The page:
About The Arc

The Arc: Greater Houston is a nonprofit organization serving children and adults with intellectual and developmental disabilities.The Arc promotes and protects the human rights of people with intellectual and developmental disabilities and actively supports their full inclusion and participation in the community throughout their lifetimes.



October 10, 2011 by  
Filed under Blogs, Hot Button / Lynn Ashby



THE PARKING LOT – Most people don’t see the front of their car very often, which is why so many vehicles are on the roads with only one headlight. I park my car in the barn head first and go into the house. Probably so do you. In a parking lot I usually approach my car from the rear. Thus it is impossible to determine when and where this happened: there is a gash in my front bumper, not a bad one, but I find out later it will cost me $375 to get it fixed.

I sure didn’t hit anything hard enough to cause this scar or I’d known it. Perhaps a valet parker performed the surgery. They go racing out to the parking lot of the cockfight to retrieve your car and drive it back at Mach 2. But more probably this slicing and dicing occurred when I was parked in a slot in a shopping center and some other vehicle came roaring in to park and slammed into my front bumper. Whoever did the damage knew it, but chose to just ignore the problem. Why? No insurance, probably. Every time the state insurance board checks, about one-fourth to one-third of Texas motorists have no car insurance.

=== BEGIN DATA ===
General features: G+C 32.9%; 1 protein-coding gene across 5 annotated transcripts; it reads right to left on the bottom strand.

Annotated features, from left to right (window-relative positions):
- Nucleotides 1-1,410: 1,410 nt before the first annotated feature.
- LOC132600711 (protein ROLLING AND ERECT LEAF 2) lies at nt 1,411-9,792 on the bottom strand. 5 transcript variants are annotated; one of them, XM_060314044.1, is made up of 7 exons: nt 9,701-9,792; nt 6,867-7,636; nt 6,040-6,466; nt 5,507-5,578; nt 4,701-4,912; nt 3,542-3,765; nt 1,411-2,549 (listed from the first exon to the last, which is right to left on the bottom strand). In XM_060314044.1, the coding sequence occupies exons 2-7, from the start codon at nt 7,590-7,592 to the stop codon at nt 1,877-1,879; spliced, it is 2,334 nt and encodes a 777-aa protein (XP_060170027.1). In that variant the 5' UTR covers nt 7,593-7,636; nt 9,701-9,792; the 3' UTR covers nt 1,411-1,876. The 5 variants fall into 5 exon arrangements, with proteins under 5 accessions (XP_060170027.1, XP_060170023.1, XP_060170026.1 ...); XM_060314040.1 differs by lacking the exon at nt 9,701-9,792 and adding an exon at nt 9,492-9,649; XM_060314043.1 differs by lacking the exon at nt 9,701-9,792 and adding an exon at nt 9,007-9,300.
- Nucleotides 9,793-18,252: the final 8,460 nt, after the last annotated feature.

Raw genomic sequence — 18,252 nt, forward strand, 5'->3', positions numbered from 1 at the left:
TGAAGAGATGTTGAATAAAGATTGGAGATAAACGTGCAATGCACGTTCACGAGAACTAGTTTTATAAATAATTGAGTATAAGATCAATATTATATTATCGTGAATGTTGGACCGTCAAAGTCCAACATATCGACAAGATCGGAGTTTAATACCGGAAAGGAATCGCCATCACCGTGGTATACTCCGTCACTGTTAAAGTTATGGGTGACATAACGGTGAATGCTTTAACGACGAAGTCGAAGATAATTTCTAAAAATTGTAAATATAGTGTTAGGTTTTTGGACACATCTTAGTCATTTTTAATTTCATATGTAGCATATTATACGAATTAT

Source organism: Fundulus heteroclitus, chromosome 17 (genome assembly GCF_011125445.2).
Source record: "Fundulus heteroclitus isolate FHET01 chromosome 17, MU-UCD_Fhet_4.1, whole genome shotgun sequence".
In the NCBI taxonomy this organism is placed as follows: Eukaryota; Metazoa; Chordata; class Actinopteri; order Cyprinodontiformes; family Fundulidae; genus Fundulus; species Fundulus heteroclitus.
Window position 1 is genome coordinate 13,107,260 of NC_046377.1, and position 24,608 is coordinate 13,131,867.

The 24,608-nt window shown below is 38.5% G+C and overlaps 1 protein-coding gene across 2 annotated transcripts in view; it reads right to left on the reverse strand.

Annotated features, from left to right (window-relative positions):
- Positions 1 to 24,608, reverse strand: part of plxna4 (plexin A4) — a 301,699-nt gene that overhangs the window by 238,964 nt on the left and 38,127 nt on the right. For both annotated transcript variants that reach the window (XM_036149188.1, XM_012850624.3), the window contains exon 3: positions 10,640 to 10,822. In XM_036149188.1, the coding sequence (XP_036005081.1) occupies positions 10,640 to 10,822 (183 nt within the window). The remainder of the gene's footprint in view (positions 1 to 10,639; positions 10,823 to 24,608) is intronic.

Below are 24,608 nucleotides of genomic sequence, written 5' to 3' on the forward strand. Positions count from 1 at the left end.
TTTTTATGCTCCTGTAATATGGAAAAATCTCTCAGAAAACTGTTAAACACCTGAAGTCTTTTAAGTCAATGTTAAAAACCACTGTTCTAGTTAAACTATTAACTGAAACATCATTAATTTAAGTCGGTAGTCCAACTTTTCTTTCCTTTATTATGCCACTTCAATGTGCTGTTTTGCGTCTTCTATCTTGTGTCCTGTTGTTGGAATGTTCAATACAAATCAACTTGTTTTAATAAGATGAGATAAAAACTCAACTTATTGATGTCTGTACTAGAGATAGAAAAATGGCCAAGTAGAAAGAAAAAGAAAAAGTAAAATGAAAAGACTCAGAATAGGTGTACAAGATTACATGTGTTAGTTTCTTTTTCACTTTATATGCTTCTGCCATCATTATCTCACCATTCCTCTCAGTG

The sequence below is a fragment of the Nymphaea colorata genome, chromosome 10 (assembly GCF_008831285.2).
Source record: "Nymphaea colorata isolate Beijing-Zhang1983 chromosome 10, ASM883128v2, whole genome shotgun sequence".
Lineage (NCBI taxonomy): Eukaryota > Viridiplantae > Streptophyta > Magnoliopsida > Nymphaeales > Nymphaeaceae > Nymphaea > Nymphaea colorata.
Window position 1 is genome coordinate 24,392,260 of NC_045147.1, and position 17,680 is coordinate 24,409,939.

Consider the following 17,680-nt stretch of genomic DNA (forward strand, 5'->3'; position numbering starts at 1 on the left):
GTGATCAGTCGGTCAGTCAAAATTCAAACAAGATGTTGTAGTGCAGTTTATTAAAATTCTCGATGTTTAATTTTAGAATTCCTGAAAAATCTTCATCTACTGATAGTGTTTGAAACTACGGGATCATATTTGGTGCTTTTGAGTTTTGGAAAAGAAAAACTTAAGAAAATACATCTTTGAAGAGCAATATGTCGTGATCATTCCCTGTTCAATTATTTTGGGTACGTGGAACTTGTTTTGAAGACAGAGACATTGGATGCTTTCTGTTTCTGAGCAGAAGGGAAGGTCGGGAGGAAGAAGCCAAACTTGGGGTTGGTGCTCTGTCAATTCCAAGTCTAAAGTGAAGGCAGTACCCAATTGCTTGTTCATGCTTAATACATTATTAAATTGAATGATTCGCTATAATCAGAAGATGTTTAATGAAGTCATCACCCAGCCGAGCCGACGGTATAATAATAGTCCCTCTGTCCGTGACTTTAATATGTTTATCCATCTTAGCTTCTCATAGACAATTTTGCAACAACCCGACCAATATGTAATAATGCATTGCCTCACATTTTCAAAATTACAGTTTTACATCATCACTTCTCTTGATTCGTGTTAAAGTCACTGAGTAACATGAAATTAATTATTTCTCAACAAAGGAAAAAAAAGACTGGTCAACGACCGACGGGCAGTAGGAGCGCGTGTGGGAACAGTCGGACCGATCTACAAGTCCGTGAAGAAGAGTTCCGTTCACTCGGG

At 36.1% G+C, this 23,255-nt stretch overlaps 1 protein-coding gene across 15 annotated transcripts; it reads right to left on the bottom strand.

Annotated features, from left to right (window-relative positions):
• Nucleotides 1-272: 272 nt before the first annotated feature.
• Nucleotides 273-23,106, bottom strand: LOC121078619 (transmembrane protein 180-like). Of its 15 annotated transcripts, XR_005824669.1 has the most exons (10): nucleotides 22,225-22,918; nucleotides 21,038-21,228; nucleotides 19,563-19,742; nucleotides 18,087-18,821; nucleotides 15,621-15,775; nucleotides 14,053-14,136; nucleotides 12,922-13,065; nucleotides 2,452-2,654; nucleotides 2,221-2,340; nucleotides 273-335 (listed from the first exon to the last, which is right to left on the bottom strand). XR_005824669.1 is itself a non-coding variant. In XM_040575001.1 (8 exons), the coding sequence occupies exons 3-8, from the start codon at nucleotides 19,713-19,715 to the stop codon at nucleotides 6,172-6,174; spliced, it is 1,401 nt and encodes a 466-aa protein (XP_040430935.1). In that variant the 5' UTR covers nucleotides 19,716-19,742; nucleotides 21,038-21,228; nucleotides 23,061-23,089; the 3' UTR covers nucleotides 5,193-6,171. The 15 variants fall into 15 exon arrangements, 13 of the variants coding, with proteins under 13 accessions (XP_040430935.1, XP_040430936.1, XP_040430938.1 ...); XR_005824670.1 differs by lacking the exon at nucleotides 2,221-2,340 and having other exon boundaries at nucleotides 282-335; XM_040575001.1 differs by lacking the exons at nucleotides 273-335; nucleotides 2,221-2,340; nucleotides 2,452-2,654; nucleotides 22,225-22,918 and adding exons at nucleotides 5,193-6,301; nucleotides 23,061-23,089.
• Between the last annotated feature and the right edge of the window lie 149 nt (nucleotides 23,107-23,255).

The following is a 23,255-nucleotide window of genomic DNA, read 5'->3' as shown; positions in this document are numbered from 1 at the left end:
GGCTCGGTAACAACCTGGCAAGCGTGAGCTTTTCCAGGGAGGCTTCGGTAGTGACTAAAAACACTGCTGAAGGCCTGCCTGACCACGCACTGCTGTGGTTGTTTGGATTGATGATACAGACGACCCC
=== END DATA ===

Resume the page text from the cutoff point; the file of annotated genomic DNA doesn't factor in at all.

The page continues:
Simply being in shopping centers is participating in a demolition derby, hazardous to the health of you and your car. First, people drive across the empty parts of the lots without regard to lanes, stop signs and white stripes. We have no way of knowing where that cannonball is headed. It has been observed that a Texas developer’s idea of an unchartered wilderness is a parking lot without white stripes, yet there are the people who don’t know how to park between the white stripes. They straddle them, or park way over to one side so that when you come out to get in your car you have to climb through the trunk.

You have noticed, no doubt, that shopping center parking lots are stop-free zones. Cars just roll through stop signs. Another problem: Have you ever returned from the anvil store to your car and you can’t find it? I used to be lost until I put on my new bumper sticker: “Ask me about my grand-serf” and: “I’d Rather Be Pillaging.” Speaking of bumper stickers, in my local shopping center LSU decals and “Geaux Tigers” outnumber Longhorn and Aggie bumper stickers and shiny metal stick-ons. Around presidential elections no one needs to poll my neighbors. Any car bearing a Democratic candidate’s name gets a parking ticket.